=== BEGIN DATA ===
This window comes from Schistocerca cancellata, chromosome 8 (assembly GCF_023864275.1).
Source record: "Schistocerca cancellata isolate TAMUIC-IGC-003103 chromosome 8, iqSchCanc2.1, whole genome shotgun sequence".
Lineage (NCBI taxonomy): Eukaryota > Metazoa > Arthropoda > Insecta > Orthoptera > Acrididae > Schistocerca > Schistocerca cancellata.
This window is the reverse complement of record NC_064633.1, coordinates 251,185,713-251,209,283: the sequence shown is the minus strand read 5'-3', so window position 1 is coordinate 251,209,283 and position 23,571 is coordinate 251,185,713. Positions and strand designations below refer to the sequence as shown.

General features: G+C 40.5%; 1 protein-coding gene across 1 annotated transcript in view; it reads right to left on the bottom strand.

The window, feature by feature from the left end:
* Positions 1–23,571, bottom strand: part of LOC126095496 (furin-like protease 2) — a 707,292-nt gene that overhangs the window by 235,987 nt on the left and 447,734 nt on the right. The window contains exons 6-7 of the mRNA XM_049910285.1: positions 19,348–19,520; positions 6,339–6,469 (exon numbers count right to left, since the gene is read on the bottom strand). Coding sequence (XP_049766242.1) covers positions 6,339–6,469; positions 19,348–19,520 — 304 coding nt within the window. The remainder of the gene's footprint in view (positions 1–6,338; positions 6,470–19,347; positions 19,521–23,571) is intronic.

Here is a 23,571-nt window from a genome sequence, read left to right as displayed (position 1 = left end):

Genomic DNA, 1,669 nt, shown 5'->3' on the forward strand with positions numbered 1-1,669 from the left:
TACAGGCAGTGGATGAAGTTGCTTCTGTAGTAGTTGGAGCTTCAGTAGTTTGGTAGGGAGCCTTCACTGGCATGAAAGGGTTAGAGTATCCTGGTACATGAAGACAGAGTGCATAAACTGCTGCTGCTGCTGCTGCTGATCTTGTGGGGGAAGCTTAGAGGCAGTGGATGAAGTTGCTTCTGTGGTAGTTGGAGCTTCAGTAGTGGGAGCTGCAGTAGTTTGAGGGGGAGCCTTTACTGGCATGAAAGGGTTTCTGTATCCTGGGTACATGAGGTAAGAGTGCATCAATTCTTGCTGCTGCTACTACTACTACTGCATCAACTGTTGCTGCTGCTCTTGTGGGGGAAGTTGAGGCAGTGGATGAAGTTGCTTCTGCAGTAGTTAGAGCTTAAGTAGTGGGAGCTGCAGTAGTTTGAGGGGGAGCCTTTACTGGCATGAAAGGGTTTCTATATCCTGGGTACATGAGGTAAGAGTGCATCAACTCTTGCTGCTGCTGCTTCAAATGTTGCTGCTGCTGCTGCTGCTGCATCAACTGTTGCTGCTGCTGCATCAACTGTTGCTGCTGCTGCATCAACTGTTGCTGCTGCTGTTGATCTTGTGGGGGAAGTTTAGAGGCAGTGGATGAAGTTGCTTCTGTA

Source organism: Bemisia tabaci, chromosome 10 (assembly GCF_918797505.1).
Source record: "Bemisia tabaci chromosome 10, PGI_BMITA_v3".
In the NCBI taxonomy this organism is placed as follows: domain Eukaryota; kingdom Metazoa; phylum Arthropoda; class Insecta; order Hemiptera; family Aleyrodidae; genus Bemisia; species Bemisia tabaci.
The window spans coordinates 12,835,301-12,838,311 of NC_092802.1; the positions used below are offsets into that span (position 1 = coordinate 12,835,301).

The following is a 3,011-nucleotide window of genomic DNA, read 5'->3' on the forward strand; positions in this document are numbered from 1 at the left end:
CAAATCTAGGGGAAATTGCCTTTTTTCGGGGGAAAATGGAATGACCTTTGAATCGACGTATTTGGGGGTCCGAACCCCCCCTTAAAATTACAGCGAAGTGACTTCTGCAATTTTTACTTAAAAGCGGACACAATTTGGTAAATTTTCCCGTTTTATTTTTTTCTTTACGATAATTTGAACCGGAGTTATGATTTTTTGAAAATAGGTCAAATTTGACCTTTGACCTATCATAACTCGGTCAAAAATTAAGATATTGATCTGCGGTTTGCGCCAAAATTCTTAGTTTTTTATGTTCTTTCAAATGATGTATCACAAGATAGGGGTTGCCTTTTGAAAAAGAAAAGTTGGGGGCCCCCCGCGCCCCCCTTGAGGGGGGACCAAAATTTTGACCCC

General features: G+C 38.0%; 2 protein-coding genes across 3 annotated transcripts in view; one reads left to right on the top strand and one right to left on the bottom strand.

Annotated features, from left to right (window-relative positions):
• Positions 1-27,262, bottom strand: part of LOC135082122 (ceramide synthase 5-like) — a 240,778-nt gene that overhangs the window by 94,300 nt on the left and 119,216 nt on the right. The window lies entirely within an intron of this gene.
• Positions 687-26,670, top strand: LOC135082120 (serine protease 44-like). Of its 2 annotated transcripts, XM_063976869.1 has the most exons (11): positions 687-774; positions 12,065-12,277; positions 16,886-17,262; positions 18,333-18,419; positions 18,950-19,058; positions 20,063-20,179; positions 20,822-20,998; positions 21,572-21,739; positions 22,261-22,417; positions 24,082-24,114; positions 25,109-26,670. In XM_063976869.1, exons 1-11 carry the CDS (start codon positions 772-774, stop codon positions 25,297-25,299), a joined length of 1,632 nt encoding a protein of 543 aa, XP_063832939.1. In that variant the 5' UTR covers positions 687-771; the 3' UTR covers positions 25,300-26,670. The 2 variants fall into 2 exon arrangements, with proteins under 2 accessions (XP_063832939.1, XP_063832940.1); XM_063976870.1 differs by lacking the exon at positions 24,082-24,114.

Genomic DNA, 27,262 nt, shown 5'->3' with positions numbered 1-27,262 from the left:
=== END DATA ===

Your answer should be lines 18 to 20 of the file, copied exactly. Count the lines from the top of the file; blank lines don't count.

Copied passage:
Annotated features, from left to right (window-relative positions):
• Positions 1-27,262, bottom strand: part of LOC135082122 (ceramide synthase 5-like) — a 240,778-nt gene that overhangs the window by 94,300 nt on the left and 119,216 nt on the right. The window lies entirely within an intron of this gene.
• Positions 687-26,670, top strand: LOC135082120 (serine protease 44-like). Of its 2 annotated transcripts, XM_063976869.1 has the most exons (11): positions 687-774; positions 12,065-12,277; positions 16,886-17,262; positions 18,333-18,419; positions 18,950-19,058; positions 20,063-20,179; positions 20,822-20,998; positions 21,572-21,739; positions 22,261-22,417; positions 24,082-24,114; positions 25,109-26,670. In XM_063976869.1, exons 1-11 carry the CDS (start codon positions 772-774, stop codon positions 25,297-25,299), a joined length of 1,632 nt encoding a protein of 543 aa, XP_063832939.1. In that variant the 5' UTR covers positions 687-771; the 3' UTR covers positions 25,300-26,670. The 2 variants fall into 2 exon arrangements, with proteins under 2 accessions (XP_063832939.1, XP_063832940.1); XM_063976870.1 differs by lacking the exon at positions 24,082-24,114.